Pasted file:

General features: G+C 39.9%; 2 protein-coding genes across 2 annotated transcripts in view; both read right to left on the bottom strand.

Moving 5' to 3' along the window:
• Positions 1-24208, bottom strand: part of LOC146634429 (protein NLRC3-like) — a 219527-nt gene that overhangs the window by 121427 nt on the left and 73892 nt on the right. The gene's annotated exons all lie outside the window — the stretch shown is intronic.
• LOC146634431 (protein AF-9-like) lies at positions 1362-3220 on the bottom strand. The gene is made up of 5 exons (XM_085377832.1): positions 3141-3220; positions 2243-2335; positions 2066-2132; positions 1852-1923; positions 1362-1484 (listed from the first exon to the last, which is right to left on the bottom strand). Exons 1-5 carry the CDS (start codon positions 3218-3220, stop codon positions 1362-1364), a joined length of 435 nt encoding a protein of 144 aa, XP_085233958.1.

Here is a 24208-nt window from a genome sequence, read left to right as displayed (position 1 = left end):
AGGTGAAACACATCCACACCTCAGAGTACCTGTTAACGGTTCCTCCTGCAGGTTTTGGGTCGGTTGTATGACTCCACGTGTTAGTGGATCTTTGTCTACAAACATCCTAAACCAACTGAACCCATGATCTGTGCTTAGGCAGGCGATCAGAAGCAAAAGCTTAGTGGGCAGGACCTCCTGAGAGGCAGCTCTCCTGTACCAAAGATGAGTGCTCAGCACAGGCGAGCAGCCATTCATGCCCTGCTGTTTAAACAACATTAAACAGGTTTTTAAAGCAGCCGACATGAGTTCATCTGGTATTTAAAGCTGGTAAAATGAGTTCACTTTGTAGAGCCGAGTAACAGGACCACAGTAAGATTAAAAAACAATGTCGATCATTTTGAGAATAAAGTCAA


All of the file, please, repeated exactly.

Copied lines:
General features: G+C 39.9%; 2 protein-coding genes across 2 annotated transcripts in view; both read right to left on the bottom strand.

Moving 5' to 3' along the window:
• Positions 1-24208, bottom strand: part of LOC146634429 (protein NLRC3-like) — a 219527-nt gene that overhangs the window by 121427 nt on the left and 73892 nt on the right. The gene's annotated exons all lie outside the window — the stretch shown is intronic.
• LOC146634431 (protein AF-9-like) lies at positions 1362-3220 on the bottom strand. The gene is made up of 5 exons (XM_085377832.1): positions 3141-3220; positions 2243-2335; positions 2066-2132; positions 1852-1923; positions 1362-1484 (listed from the first exon to the last, which is right to left on the bottom strand). Exons 1-5 carry the CDS (start codon positions 3218-3220, stop codon positions 1362-1364), a joined length of 435 nt encoding a protein of 144 aa, XP_085233958.1.

Here is a 24208-nt window from a genome sequence, read left to right as displayed (position 1 = left end):
AGGTGAAACACATCCACACCTCAGAGTACCTGTTAACGGTTCCTCCTGCAGGTTTTGGGTCGGTTGTATGACTCCACGTGTTAGTGGATCTTTGTCTACAAACATCCTAAACCAACTGAACCCATGATCTGTGCTTAGGCAGGCGATCAGAAGCAAAAGCTTAGTGGGCAGGACCTCCTGAGAGGCAGCTCTCCTGTACCAAAGATGAGTGCTCAGCACAGGCGAGCAGCCATTCATGCCCTGCTGTTTAAACAACATTAAACAGGTTTTTAAAGCAGCCGACATGAGTTCATCTGGTATTTAAAGCTGGTAAAATGAGTTCACTTTGTAGAGCCGAGTAACAGGACCACAGTAAGATTAAAAAACAATGTCGATCATTTTGAGAATAAAGTCAA